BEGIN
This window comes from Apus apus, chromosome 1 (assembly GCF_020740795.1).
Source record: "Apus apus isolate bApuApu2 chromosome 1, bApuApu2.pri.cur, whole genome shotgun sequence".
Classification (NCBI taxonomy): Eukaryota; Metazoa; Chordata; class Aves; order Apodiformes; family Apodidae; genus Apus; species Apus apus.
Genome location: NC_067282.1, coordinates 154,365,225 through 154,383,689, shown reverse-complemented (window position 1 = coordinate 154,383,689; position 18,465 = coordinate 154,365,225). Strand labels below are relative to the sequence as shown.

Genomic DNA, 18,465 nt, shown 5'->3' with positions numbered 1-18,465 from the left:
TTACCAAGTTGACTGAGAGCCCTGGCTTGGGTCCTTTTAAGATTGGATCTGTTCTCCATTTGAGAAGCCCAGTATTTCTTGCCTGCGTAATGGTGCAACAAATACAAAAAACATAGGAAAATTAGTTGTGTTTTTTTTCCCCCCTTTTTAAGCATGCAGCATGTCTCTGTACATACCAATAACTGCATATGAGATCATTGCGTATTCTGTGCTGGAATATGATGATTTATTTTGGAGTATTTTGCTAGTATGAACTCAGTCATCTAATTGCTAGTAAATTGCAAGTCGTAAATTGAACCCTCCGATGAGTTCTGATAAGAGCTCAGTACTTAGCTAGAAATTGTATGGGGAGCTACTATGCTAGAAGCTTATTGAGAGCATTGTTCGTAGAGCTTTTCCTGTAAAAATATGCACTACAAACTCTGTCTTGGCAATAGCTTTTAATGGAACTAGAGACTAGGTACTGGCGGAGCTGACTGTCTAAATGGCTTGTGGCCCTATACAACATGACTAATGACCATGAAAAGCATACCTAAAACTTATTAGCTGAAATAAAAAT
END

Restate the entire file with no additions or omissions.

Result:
This window comes from Apus apus, chromosome 1 (assembly GCF_020740795.1).
Source record: "Apus apus isolate bApuApu2 chromosome 1, bApuApu2.pri.cur, whole genome shotgun sequence".
Classification (NCBI taxonomy): Eukaryota; Metazoa; Chordata; class Aves; order Apodiformes; family Apodidae; genus Apus; species Apus apus.
Genome location: NC_067282.1, coordinates 154,365,225 through 154,383,689, shown reverse-complemented (window position 1 = coordinate 154,383,689; position 18,465 = coordinate 154,365,225). Strand labels below are relative to the sequence as shown.

Genomic DNA, 18,465 nt, shown 5'->3' with positions numbered 1-18,465 from the left:
TTACCAAGTTGACTGAGAGCCCTGGCTTGGGTCCTTTTAAGATTGGATCTGTTCTCCATTTGAGAAGCCCAGTATTTCTTGCCTGCGTAATGGTGCAACAAATACAAAAAACATAGGAAAATTAGTTGTGTTTTTTTTCCCCCCTTTTTAAGCATGCAGCATGTCTCTGTACATACCAATAACTGCATATGAGATCATTGCGTATTCTGTGCTGGAATATGATGATTTATTTTGGAGTATTTTGCTAGTATGAACTCAGTCATCTAATTGCTAGTAAATTGCAAGTCGTAAATTGAACCCTCCGATGAGTTCTGATAAGAGCTCAGTACTTAGCTAGAAATTGTATGGGGAGCTACTATGCTAGAAGCTTATTGAGAGCATTGTTCGTAGAGCTTTTCCTGTAAAAATATGCACTACAAACTCTGTCTTGGCAATAGCTTTTAATGGAACTAGAGACTAGGTACTGGCGGAGCTGACTGTCTAAATGGCTTGTGGCCCTATACAACATGACTAATGACCATGAAAAGCATACCTAAAACTTATTAGCTGAAATAAAAAT